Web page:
Fallen in place: Lonza veteran to lead Touchlight

Touchlight hires Lonza’s Karen Fallen as CEO of its contract manufacturing organization, Touchlight DNA Services.

Fallen joins Touchlight from Lonza, where she began working after the latter company’s acquisition of Celltech in 1996.

By the end of her time at Lonza, Fallen held the position of head of mammalian & microbial development & manufacturing, where she was responsible for a workforce of 4,500 individuals, spanning 10 different sites.

Karen Fallen will lead Touchlight DNA Services

Fallen’s new organization is Touchlight DNA Services, based in Hampton, UK, which produces synthetic DNA that is used as starting material for lentivirus and mRNA, as well as other advanced therapies.

When asked by Bioprocess Insider what prompted the decision to join Touchlight, Fallen explained that it was made with the desire to join “an expanding, forward-looking company.”

In terms of her remit, Fallen said, “We aim to widen our current client base, to add further major industry players as partners. It is essential to reliably deliver DNA as a critical starting material for advanced therapies, and vaccines. It is critically important that our customers get the right supply chain in place in order to deliver the revolution in genetic medicines.”

This comes at a time, during the current pandemic, where there are several mRNA and DNA vaccine research programs underway against COVID-19.

Currently, demand is outweighing available capacity and DNA production has “become a bottleneck,” Fallen noted.

With the ability to manufacture its ‘doggybone’ (db)DNA in large quantities and on rapid timelines, the company stated, this platform offers an alternative to plasmid DNA production.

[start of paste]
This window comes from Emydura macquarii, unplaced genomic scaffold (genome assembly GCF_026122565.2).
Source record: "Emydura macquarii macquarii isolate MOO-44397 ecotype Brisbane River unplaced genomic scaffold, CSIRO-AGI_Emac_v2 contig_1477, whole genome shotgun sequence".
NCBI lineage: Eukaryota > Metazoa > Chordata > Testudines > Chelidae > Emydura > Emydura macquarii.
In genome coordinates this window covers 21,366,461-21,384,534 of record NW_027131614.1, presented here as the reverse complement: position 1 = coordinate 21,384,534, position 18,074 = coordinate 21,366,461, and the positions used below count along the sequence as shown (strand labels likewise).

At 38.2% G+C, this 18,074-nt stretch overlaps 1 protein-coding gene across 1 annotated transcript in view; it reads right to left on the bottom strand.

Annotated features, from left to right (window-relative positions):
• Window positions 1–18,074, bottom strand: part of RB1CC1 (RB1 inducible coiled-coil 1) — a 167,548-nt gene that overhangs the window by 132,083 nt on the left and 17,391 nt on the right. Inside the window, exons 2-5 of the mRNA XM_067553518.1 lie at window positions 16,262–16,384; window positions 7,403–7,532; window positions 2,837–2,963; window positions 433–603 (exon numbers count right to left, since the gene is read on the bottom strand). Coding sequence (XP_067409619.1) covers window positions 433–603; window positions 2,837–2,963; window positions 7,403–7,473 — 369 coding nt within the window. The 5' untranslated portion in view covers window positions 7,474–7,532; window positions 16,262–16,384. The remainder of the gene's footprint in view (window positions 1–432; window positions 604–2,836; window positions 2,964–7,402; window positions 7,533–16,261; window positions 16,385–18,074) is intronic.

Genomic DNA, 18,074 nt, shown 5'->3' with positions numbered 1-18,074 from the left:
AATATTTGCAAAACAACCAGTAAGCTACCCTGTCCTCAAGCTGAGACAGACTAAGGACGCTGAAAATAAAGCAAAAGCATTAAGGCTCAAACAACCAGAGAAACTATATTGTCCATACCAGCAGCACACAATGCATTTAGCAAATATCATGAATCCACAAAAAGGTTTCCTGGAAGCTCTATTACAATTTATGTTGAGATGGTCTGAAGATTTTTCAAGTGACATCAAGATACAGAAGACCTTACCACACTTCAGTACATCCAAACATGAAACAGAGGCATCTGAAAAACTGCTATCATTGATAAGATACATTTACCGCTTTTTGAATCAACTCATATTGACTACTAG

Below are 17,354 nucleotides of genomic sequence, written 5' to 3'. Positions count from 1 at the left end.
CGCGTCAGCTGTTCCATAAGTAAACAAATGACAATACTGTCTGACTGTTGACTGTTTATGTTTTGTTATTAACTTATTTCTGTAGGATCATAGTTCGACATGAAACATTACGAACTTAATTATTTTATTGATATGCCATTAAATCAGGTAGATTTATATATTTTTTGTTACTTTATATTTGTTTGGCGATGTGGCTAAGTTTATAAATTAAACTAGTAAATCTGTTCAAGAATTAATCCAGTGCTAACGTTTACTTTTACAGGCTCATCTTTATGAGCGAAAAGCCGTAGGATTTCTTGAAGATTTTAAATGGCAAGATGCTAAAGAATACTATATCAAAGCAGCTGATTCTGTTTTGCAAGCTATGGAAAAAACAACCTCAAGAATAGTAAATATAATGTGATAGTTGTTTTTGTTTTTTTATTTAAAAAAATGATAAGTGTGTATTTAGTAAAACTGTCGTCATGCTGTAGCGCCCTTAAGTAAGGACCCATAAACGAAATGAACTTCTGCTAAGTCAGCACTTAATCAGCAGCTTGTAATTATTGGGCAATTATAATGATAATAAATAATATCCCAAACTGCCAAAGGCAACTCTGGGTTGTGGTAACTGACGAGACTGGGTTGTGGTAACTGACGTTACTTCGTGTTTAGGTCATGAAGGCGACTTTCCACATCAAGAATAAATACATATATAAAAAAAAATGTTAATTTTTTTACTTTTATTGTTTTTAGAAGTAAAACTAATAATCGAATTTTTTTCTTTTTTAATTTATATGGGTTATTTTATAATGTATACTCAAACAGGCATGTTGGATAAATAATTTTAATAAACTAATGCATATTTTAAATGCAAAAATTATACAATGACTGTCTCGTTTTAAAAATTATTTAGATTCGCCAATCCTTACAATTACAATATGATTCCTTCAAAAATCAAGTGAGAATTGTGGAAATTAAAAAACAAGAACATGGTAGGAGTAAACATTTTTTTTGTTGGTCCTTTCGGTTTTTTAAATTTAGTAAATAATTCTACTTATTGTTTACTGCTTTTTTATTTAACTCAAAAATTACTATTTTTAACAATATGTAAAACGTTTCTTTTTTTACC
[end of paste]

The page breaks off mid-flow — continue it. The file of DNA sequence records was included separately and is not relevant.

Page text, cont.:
Fallen outlined that the synthetic DNA has been validated as comparable to plasmid DNA ‘across numerous client productions systems’, with advantages including speed of production, a smaller footprint, in the form of benchtop equipment and disposable contact materials, improved scalability and superior safety, through the elimination of bacterial sequences.

With the growth of cell and gene therapies dependent on plasmid DNA, it is not just COVID-19 vaccine developers that Touchlight anticipates providing services to.

Fallen noted that as more cell and gene therapies reach the commercial stage, as well as more of such projects at research stages, demand for plasmid DNA was already rising prior to the pandemic.

Whilst the pandemic, and the increased rate of development, could also bring first-in-class vaccines to the fore, such as nucleic acid vaccines, Fallen added. This could lead to the exploration of this type of vaccine in further indications, increasing demand for DNA plasmid starting material in turn.

Touchlight’s two-pronged approach

Touchlight DNA Services is just one arm of the overall business, with Touchlight Genetics being a DNA therapeutics biotech that aims to develop vaccine and non-viral gene therapy assets.

In April of this year, Touchlight Genetics appointed Helen Horton as chief research officer to aid in developing the pipeline of products that utilize its dbDNA platform. Horton arrived at the company from Johnson & Johnson, where she held the role of senior scientific director and immunology expert.

At present, the company has two programs made public, TGL-100, which is a vaccine being explored for head and neck squamous cell carcinoma, as well as other solid tumors, and TGL-210, a vaccine against COVID-19.

The latter vaccine was announced in August of this year, which the biotech stated could be delivered through nasal and intradermal routes. In addition, the vaccine could be formulated as a dried product for longer-term storage.

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